The top slot on my list goes to the album I was turned on to most late in the year. Released by Battleground Records in September, I was introduced to the existence of this West Coast duo via this debut full-length album, thanks to my friend (and now musical collaborator) Dave Brenner of Earsplit PR in late October. The simplest way to describe this band is “industrial metal,” though that oversimplifies and vastly understates what’s going on here. Though rooted deeply and firmly in the sound pioneered by early SWANS and those who followed in their footsteps, there is something particularly contemporary about this band. They’ve expertly crafted an album that simultaneously occupies endless, echoing spaces and creates crushing, claustrophobic atmospheres.
If I have to think of highlights from the past year, the insanely stressful and massive undertaking of the sixth biennial APEX FEST stands at the top of the pile. Seeing tracks from this album performed collaboratively by Karjalan Sissit and Sophia multiple times during the festival tour, including Frederic Arbour from Cyclic Law (and myself at the final show in Montreal), before I’d even heard them in recorded form, put a special spin on the experience when I finally got around to listening after the post-tour dust had cleared. As a friend of mine put it, “Karjalan Sissit is my favourite Swedish martial-industrial band with power electronics vocals spewing ignorant redneck Finnish lyrics.” Oddly specific, but that’s the best description one could apply to this release. I remember listening to Sophia years ago and thinking, “imagine what this stuff would sound like with harsh distorted vocals over it,” and now we know. Absolutely brutal, majestic, and unique.
Even with the very small amount of contact I’ve had with him, it was always clear to me that John Murphy was a giant amongst men, and it’s greatly unfair that we lost him this year. Originally slated for a 2016 release date, this album came on the heels of Murphy’s passing, in order to aid with the expenses resulting from such an event. The unfortunate circumstances surrounding its existence notwithstanding, what we’ve got here is a beautifully dark, embittered statement on the human condition.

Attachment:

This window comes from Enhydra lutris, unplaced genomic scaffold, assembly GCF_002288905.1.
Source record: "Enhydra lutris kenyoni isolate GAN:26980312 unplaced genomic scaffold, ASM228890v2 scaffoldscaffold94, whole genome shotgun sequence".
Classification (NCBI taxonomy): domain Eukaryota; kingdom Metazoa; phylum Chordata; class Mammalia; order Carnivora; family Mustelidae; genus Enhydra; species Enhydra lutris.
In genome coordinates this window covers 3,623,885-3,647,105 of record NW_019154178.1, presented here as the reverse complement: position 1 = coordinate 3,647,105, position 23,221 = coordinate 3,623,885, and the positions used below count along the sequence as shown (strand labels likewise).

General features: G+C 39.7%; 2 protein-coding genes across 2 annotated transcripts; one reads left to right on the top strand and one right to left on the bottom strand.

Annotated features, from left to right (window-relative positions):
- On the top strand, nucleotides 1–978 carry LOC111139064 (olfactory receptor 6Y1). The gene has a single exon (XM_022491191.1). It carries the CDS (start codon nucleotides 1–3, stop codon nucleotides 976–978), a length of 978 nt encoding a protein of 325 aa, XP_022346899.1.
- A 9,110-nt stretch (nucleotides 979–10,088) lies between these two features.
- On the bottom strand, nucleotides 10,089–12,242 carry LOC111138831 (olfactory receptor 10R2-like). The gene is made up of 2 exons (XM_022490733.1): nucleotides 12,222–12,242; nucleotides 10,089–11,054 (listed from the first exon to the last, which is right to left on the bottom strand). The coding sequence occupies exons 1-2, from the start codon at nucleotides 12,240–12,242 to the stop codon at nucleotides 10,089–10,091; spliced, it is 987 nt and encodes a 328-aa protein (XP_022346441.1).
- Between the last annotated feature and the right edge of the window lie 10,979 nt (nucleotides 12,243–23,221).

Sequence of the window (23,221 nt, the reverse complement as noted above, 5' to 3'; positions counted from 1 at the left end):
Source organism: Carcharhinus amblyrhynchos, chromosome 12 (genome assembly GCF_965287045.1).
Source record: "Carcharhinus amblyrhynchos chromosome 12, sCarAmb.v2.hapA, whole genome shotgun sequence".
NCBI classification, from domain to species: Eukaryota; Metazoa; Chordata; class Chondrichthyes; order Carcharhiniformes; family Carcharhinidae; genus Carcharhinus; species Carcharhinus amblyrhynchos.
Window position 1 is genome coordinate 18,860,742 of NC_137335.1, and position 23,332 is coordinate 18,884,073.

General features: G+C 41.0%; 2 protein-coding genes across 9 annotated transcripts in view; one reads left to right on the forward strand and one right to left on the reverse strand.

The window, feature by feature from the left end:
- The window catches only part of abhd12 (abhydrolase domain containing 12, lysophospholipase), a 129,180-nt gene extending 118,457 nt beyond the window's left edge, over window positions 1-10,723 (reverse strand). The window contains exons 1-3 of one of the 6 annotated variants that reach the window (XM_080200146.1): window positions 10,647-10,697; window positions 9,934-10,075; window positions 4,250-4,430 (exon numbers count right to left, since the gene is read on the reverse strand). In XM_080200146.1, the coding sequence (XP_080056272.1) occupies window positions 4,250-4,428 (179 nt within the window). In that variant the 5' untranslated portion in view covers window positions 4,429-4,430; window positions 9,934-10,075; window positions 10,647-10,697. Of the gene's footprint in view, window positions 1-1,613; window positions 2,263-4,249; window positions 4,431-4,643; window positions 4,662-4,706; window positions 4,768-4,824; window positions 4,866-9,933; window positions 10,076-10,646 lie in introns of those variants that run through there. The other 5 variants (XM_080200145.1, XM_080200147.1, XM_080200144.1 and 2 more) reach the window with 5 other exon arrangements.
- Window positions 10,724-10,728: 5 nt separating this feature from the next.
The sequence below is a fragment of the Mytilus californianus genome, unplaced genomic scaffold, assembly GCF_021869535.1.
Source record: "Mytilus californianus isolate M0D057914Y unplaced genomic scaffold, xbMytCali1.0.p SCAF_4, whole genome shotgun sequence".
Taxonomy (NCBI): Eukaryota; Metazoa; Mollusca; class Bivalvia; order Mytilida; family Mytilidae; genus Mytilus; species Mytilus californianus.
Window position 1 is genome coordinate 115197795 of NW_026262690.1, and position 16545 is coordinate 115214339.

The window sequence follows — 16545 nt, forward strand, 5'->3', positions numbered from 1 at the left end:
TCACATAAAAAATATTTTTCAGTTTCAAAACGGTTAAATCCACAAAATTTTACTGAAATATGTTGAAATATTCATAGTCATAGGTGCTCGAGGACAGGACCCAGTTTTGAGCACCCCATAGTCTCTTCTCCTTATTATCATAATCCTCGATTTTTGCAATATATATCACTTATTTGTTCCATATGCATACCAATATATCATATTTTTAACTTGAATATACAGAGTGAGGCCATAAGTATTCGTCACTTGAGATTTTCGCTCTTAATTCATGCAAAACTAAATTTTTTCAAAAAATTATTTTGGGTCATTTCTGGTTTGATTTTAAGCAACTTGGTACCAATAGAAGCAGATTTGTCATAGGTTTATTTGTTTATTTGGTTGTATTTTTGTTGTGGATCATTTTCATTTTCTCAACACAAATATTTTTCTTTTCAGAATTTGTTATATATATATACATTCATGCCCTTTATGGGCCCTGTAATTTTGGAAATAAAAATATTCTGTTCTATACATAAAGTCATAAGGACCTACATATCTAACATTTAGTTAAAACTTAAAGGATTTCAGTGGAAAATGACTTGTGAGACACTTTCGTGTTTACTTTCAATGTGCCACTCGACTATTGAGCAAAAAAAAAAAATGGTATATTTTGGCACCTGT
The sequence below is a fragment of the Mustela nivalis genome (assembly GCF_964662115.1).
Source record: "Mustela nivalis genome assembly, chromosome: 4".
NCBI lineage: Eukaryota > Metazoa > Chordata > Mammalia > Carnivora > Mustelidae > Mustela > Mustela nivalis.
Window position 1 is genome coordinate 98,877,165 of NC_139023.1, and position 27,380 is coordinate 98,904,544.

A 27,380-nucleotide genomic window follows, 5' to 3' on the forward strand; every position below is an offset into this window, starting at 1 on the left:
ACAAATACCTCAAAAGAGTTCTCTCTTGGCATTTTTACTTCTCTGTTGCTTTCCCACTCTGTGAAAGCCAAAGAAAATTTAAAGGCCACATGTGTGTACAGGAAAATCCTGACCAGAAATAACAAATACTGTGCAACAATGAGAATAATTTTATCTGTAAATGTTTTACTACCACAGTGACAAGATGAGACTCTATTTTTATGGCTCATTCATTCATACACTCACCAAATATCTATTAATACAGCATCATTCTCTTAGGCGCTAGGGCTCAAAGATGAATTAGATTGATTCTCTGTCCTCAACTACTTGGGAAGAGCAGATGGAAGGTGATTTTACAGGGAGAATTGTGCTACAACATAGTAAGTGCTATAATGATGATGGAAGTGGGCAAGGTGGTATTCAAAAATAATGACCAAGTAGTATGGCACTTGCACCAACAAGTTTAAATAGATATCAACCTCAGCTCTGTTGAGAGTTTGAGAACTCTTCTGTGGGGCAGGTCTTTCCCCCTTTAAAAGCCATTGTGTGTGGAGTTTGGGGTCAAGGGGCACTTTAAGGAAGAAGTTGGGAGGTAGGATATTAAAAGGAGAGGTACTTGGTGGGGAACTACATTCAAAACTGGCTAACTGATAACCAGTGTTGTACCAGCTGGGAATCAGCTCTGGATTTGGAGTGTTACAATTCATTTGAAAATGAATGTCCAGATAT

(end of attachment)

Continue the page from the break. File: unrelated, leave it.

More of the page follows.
There were a lot of wonderful releases this year, especially in the various subgenres associated with black metal. I was very eagerly anticipating and then very disappointed by Krallice’s “Ygg Hurr.” The band seems to have devolved into self-parody, embodying a caricature created by their critics who in the past somehow missed their stunning and emotive atmospheres and latched only onto their overly rational and technical dimensions. I’m quite shocked to have instead been thoroughly impressed by two releases by black metal veterans who I barely pay attention to anymore. Enslaved’s “In Times” and Gorgoroth’s “Instinctus Bestialis” were profoundly powerful. Neither band attempted to recreate themselves, but instead achieved great things by relying on what they have done best. That said, my first two picks for best releases of 2015 come from black metal bands.
There’s something about “With Hearts Toward None” that really captivated me, casting the entire oeuvre of this band in a new light. While “Exercises in Futility” doesn’t quite stack up to that 2012 full-length, it is mature and also contributes to the mystique that is so consistently maintained by this powerful Polish black metal band. The production and execution will warrant reasonable comparison to orthodox black metal acts more typical of Scandinavia, and yet there are still many aspects of the album that are unmistakably Mgła.
Spectral Lore is a one-man atmospheric black metal project from Greece that continues to progress. Though I mentioned the release, I didn’t put last year’s double album, “III,” in my top picks, and that was a mistake. It has stood the test of repeated listens over another year. I have probably listened to the second disc’s opener, “The Spiral Fountain,” at least a hundred times. “Gnosis” will similarly hold up, especially with the track “A God Made of Flesh and Consciousness.” Though often considered an EP, this nearly fifty-minute-long masterpiece is every bit as epic as “III.” The songs are ambitious, passionately executed, and simply big.
This choice is rather different from the prior two, and comes from an artist I have followed for over a decade across dozens of releases. This is among his best and during a typically prolific point in his active career. “Half Lives” covers a lot of territory, from the minimal to the dense, with songs veering at times toward musique concrete, and at others composed with full-band instrumentation with vocals. This is drone music that can even satisfy those with short attention spans, but nonetheless, as a double-album, it is thoughtfully compiled with twenty-one tracks that work perfectly together.